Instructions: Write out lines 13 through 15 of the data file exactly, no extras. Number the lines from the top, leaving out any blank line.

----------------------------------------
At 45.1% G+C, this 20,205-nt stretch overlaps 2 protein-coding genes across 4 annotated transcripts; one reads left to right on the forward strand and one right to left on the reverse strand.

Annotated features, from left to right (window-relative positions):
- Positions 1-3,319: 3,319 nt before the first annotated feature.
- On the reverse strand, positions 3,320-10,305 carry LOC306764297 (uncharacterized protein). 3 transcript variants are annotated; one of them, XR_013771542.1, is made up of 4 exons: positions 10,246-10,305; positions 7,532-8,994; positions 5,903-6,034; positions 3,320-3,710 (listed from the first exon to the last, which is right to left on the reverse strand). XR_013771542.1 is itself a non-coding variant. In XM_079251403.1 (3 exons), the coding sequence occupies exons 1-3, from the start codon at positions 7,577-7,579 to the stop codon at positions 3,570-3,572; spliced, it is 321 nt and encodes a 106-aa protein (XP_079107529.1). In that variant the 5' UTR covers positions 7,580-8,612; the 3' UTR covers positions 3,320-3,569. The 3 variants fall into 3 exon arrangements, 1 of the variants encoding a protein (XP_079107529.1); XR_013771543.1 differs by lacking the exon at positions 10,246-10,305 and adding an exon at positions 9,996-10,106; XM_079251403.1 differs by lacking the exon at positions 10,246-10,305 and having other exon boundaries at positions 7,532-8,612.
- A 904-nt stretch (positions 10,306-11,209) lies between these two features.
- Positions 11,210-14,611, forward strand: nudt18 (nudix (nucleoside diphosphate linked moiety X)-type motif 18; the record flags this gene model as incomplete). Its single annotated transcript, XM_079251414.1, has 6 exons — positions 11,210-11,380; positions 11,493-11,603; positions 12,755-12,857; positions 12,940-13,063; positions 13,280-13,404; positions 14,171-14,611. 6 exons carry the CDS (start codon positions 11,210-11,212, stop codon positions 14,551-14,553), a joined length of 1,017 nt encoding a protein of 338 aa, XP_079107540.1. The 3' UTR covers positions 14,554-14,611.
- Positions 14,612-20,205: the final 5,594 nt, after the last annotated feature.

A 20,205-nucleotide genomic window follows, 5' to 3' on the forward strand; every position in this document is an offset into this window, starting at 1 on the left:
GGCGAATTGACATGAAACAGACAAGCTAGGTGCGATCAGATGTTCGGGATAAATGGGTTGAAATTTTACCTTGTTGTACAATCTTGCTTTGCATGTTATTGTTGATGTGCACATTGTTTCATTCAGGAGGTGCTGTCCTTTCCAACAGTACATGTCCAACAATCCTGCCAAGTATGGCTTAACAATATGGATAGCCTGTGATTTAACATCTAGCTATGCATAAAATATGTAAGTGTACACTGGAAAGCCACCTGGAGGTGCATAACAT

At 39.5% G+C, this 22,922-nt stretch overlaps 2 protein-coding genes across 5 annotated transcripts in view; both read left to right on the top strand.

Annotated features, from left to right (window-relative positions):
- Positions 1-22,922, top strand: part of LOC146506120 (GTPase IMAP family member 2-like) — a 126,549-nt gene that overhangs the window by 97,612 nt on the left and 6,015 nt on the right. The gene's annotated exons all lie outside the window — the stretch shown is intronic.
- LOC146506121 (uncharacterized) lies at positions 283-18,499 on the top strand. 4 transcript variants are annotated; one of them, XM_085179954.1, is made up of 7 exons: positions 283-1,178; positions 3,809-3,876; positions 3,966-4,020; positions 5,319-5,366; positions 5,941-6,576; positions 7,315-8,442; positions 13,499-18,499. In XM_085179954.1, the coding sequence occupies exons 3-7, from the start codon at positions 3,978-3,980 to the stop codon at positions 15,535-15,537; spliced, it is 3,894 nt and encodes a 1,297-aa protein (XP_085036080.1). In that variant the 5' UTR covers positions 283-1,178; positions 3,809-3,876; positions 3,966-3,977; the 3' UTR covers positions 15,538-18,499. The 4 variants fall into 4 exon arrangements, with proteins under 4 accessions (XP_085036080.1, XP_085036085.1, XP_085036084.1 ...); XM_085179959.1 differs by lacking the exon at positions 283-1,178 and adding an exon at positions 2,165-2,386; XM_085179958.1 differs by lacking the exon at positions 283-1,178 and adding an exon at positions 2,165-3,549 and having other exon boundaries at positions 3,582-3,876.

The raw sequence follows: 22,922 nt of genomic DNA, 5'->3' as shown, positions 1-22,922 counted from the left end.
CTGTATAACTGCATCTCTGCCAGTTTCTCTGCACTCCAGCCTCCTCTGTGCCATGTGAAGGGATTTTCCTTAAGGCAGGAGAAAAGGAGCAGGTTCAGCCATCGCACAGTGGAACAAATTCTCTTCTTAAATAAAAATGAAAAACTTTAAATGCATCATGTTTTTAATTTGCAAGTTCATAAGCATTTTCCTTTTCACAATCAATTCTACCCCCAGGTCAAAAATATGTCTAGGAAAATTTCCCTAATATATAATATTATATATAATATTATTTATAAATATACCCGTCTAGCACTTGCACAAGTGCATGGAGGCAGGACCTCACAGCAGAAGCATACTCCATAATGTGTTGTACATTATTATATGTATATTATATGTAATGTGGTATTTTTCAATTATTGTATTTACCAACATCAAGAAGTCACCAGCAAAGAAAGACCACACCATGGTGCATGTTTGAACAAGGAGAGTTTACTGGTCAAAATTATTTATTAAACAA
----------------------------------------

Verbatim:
- LOC146506121 (uncharacterized) lies at positions 283-18,499 on the top strand. 4 transcript variants are annotated; one of them, XM_085179954.1, is made up of 7 exons: positions 283-1,178; positions 3,809-3,876; positions 3,966-4,020; positions 5,319-5,366; positions 5,941-6,576; positions 7,315-8,442; positions 13,499-18,499. In XM_085179954.1, the coding sequence occupies exons 3-7, from the start codon at positions 3,978-3,980 to the stop codon at positions 15,535-15,537; spliced, it is 3,894 nt and encodes a 1,297-aa protein (XP_085036080.1). In that variant the 5' UTR covers positions 283-1,178; positions 3,809-3,876; positions 3,966-3,977; the 3' UTR covers positions 15,538-18,499. The 4 variants fall into 4 exon arrangements, with proteins under 4 accessions (XP_085036080.1, XP_085036085.1, XP_085036084.1 ...); XM_085179959.1 differs by lacking the exon at positions 283-1,178 and adding an exon at positions 2,165-2,386; XM_085179958.1 differs by lacking the exon at positions 283-1,178 and adding an exon at positions 2,165-3,549 and having other exon boundaries at positions 3,582-3,876.

The raw sequence follows: 22,922 nt of genomic DNA, 5'->3' as shown, positions 1-22,922 counted from the left end.
CTGTATAACTGCATCTCTGCCAGTTTCTCTGCACTCCAGCCTCCTCTGTGCCATGTGAAGGGATTTTCCTTAAGGCAGGAGAAAAGGAGCAGGTTCAGCCATCGCACAGTGGAACAAATTCTCTTCTTAAATAAAAATGAAAAACTTTAAATGCATCATGTTTTTAATTTGCAAGTTCATAAGCATTTTCCTTTTCACAATCAATTCTACCCCCAGGTCAAAAATATGTCTAGGAAAATTTCCCTAATATATAATATTATATATAATATTATTTATAAATATACCCGTCTAGCACTTGCACAAGTGCATGGAGGCAGGACCTCACAGCAGAAGCATACTCCATAATGTGTTGTACATTATTATATGTATATTATATGTAATGTGGTATTTTTCAATTATTGTATTTACCAACATCAAGAAGTCACCAGCAAAGAAAGACCACACCATGGTGCATGTTTGAACAAGGAGAGTTTACTGGTCAAAATTATTTATTAAACAA